Positivity Yields Workplace Success

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Positive attitudes and emotions in the workplace helped employees get ahead

May 14, 2013 / Author:  / Reviewed by: Robert Carlson, M.D

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(dailyRx News) Working with upbeat people can make the workplace feel fun and supportive. The key to workplace success may lie in expressing a positive attitude.

In a recent study, researchers looked closely at workplace interactions between employees and peers and employees and superiors.

The researchers found that, for the most part, positive attitudes helped employees reach workplace goals with peers and especially with superiors.

"Be positive in the workplace."

Elena Wong, PhD, from the Institute of Work and Organizational Psychology at the Université de Neuchâtel, led a research project that studied how expressing positivity in the workplace could help workers reach certain goals.

“Emotional expression provides information about one’s goals, motivation and intentions,” said the study authors.

According to the authors, expressing emotions is a form of social influence that can sway another person’s attitudes, emotions, thoughts and behaviors.

The types of emotions a person expresses in the workplace can be contagious to the other workers. Positive mood can prompt others to be helpful and supportive resulting in high-quality teamwork.

“Expressing positive emotions could be a strategic tool for improving goal attainment during social interactions at work. … However, expressing emotions one does not feel entails the risk of being perceived as inauthentic [seen as fake],” said the study authors.

For the study, the researchers watched 113 employees, between the ages of 18 and 66, in different types of work environments.

Each participant was asked to keep a seven-day work diary and to specifically record every social interaction at work that lasted for 10 minutes or longer. Social interactions with clients of any sort were not to be included.

For each interaction, the participants were asked to record positive and/or negative emotions, such as interest, joy, pride, anger, disappointment and shame. The intensity of each emotion was also to be recorded. On a scale from one to five, the participants were asked to answer the following question after each interaction: “Have you attained your objective(s) in this interaction?”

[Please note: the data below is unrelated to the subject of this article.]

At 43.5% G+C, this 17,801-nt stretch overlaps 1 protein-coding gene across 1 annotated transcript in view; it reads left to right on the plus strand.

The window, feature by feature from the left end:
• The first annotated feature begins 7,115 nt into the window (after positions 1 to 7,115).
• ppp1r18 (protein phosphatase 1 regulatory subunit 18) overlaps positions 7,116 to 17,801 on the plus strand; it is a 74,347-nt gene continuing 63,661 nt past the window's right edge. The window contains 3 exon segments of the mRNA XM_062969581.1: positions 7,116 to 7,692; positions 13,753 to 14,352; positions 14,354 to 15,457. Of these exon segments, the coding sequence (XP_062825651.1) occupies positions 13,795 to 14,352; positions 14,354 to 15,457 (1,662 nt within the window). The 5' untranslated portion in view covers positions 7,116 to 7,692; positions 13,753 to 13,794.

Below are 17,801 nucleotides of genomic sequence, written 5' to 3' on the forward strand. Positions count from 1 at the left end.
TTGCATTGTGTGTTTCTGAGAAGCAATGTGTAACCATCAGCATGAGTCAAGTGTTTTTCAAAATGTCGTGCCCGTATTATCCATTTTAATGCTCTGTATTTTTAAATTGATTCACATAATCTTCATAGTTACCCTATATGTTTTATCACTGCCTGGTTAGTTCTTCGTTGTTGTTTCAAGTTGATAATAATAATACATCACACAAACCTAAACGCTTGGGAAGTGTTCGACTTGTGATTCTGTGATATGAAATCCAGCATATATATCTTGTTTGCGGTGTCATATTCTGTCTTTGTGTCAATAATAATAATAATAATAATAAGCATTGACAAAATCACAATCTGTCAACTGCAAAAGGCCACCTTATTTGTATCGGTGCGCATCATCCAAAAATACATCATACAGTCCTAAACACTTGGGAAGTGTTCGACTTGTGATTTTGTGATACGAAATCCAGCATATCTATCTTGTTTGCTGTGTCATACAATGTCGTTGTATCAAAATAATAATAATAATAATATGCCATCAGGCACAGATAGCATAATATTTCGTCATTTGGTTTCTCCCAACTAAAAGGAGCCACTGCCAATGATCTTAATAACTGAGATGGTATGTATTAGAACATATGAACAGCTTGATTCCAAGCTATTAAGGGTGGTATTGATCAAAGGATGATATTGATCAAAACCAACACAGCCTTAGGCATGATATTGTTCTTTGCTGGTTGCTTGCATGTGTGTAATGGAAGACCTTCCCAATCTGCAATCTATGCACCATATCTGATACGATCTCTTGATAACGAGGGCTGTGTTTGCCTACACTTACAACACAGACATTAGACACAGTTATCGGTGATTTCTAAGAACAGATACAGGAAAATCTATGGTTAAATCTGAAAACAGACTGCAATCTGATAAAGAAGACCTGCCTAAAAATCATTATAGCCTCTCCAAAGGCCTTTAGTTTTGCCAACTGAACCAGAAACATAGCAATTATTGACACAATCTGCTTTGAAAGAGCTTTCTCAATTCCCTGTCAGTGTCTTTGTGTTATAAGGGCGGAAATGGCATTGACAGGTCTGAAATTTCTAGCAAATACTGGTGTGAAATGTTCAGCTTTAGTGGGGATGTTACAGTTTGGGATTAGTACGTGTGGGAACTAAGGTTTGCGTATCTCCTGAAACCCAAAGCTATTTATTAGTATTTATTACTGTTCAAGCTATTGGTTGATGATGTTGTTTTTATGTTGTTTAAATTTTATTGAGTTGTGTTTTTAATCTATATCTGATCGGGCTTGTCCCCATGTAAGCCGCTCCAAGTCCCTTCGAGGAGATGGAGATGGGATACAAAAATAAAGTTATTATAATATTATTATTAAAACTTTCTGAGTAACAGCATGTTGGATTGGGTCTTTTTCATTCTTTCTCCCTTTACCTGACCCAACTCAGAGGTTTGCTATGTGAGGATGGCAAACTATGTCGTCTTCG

The researchers studied a total of 494 workplace interactions. The results showed that expressing positive emotions helped employees to reach goals when interacting with a colleague when compared to expressing a negative emotion.

When interacting with a superior present, the expression of positive emotions also helped employees achieve workplace goals, compared to expressing negative emotions.

The researchers found a difference between interactions when a superior was present or absent. When a superior was present, showing positive emotions doubled the chances of an employee reaching a goal, compared to showing positive emotions when only peers were present.

“All in all, in terms of achieving one’s goals, it seems to pay off to express positive emotions when interacting with superiors, and to even amplify positive emotions that are not strongly felt,” said the study authors.

One major limitation to this study, noted by the authors, was that all of the workplace interactions were self-reported. Since the researchers did not see the interactions, the reports were based on the employees' perspectives of the interactions, which were naturally biased.

The study authors concluded that authentic displays of positive emotions helped employees reach workplace goals, and putting an extra positive spin on emotions really only helped when interacting with superiors.

This study was published in May in Frontiers In Emotional Science.

The Swiss National Science Foundation, the National Center of Competence in Research Affective Sciences, the University of Neuchâtel helped support funding for this study. No conflicts of interest were declared.